But he who goes from Killarney to Valentia by mail-car has to get up early. It is timed to leave the post-office at 5.30 a.m., and does so, unless detained by the mail-train being late, a state of affairs which the writer knows by experience occasionally happens. This particular route is traversed daily by a 'long car,' that is, one that needs two horses, can carry about a dozen passengers and a heavy load of mail. The first stage is to Killorglin, about thirteen miles, and after the northern end of Lough Leane has been passed, on the left hand the Reeks present a series of exceedingly fine mountain views. From a broad expanse of morass and bog they rise rapidly and boldly, the lower slopes being rounded and massive, but the upper peaks exhibiting a series of wild and craggy pinnacles. Killorglin has nothing attractive about it, except its fine situation above the Laune, which is here crossed by a bridge leading to Milltown and Castlemaine. Beyond Killorglin the road rises by a long ascent, which gradually brings into view Dingle Bay and the range of hills along its northern shore. Six miles on a steep descent, along the valley of the Caragh, leads to Caragh Bridge, which crosses a wild mountain stream rushing down from Lough Caragh. The district does not belie its appearance; it is a noted spot for salmon and trout fishing. Passing through Glenbeagh, the road gradually ascends, and, on turning the shoulder of a hill, a splendid view of Dingle Bay is obtained, and for miles the car runs along the face of the slope high above the sea level. The mountains of Clare on the further shore of the bay are all in full view. Perhaps the chief drawback is the singular absence of shipping, hardly a fishing-boat even being in sight. Leaving the sea, a broad valley is traversed, with mountains on either side, and, crossing Carhan Bridge, Cahirsiveen comes into view. Close to the bridge is a ruined house, of which part of the walls, overgrown with ivy, remain. Here the renowned Daniel O'Connell was born. Cahirsiveen is a poor but apparently thriving little town. It lies embosomed in a bold mountainous country. It is 38 miles from Killarney, and few mail-car rides in Ireland so well repay the fatigue involved in their accomplishment.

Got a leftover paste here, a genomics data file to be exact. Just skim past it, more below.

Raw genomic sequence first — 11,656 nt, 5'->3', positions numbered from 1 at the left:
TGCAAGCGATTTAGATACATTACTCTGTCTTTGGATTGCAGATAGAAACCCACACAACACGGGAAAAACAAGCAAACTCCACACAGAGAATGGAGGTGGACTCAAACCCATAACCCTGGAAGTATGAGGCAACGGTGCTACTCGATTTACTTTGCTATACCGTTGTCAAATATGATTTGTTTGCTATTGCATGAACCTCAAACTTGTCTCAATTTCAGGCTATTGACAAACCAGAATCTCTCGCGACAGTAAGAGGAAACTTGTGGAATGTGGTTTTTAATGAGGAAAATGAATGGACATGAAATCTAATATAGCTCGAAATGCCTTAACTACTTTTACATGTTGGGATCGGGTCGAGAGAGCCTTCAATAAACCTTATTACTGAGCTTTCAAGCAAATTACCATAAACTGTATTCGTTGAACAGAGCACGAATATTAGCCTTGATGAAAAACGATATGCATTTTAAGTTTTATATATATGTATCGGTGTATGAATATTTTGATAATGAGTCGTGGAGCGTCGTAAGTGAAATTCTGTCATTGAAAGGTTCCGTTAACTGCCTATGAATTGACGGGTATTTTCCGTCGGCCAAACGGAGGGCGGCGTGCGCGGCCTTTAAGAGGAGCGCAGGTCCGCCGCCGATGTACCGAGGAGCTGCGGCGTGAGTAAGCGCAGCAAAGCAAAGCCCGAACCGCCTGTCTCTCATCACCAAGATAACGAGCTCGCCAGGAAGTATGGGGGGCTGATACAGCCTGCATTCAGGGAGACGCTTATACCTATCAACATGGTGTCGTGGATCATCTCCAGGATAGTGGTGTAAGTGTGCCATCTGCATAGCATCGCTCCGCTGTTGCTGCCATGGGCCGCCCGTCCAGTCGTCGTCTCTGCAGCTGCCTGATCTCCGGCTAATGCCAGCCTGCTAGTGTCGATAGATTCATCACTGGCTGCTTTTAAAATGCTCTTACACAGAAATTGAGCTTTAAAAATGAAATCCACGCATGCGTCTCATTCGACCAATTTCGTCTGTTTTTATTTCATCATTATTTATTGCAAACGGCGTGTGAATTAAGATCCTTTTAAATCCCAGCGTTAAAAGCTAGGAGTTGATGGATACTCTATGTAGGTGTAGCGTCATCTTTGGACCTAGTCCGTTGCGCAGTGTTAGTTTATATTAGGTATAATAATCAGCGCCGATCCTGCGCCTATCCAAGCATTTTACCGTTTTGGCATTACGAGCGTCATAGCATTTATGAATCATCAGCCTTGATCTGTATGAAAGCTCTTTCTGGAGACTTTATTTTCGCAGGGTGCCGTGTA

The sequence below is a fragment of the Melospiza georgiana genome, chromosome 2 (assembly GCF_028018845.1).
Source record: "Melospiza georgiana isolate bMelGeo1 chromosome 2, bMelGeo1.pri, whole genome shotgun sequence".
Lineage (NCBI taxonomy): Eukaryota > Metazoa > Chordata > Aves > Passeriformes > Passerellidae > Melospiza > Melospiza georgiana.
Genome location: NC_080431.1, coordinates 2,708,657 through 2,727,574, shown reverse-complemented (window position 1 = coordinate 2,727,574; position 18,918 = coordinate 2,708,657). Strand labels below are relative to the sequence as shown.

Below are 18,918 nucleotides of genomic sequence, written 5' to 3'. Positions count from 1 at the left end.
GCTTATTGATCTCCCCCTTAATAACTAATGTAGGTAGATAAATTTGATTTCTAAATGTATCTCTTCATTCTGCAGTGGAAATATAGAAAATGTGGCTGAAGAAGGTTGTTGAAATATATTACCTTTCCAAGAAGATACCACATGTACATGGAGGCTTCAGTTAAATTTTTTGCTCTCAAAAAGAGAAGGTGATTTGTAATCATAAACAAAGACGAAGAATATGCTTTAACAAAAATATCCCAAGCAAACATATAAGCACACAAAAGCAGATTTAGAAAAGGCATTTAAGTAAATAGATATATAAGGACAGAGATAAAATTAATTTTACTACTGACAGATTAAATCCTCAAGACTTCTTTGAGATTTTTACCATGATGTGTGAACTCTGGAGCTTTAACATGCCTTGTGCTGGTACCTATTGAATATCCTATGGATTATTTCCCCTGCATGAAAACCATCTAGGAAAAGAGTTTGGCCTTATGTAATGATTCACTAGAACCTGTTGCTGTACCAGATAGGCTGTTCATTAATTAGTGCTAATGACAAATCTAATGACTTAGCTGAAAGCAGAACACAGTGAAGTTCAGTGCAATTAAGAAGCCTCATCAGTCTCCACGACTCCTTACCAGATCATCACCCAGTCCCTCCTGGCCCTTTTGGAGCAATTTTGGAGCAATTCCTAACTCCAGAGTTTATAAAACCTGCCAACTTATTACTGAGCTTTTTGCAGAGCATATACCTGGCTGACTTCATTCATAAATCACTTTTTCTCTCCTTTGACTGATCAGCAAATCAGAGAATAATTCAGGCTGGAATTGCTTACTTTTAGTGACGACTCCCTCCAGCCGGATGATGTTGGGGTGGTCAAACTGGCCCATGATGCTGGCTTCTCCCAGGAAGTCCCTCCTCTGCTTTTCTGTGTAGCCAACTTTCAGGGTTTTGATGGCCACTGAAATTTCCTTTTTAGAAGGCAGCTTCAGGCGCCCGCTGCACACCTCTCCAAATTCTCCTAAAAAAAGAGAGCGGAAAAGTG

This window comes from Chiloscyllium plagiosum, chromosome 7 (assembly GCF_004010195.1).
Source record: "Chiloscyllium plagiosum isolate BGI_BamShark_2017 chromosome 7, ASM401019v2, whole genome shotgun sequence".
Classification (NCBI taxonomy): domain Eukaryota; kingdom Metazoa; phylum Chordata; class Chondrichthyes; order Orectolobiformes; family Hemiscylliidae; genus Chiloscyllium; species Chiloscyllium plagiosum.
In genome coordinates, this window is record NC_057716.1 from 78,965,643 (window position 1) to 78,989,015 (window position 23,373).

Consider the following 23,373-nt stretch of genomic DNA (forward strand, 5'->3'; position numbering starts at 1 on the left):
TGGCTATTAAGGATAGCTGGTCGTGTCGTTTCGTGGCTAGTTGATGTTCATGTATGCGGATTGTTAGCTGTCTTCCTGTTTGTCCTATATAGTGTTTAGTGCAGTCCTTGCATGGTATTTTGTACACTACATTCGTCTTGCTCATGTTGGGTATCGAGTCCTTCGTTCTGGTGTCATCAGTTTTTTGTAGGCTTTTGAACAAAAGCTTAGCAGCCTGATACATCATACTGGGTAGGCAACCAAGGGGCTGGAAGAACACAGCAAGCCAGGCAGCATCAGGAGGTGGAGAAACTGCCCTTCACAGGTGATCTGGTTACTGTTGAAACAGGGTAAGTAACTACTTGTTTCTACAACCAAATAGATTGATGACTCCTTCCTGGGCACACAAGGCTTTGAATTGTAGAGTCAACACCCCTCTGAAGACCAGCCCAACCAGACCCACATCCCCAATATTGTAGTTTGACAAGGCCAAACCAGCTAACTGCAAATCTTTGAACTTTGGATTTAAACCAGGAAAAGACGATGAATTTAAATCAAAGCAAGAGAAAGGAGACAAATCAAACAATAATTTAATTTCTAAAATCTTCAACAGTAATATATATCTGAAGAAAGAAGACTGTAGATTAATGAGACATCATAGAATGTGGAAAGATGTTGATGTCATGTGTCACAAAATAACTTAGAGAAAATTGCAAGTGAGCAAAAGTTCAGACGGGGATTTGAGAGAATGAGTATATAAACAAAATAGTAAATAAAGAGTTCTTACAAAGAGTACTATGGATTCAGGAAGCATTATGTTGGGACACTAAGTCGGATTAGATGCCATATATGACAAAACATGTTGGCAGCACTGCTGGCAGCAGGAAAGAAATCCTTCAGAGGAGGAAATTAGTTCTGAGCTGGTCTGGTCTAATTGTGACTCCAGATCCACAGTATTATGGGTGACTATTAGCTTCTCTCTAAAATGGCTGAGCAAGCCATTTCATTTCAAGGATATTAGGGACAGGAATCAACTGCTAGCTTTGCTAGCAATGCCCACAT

Valentia Island, or rather the ferry, is three miles beyond Cahirsiveen The island is separated from the mainland by a strait half a mile broad. The engraving gives two views. In the circle is depicted the view from Valentia pier; it is identical with that obtained from the windows of the hotel, which is so placed as to face the pier. In the extreme right is seen the house on the mainland from which the ferryboat starts. The other picture represents Knights Town as seen by the wayfarer about to make the passage. The broad strait forming Valentia Harbour, the mountain, the many tones of brown on the hills, the clear sky, the fine colours of the water, combine to make this a scene upon which the eye lingers with delight.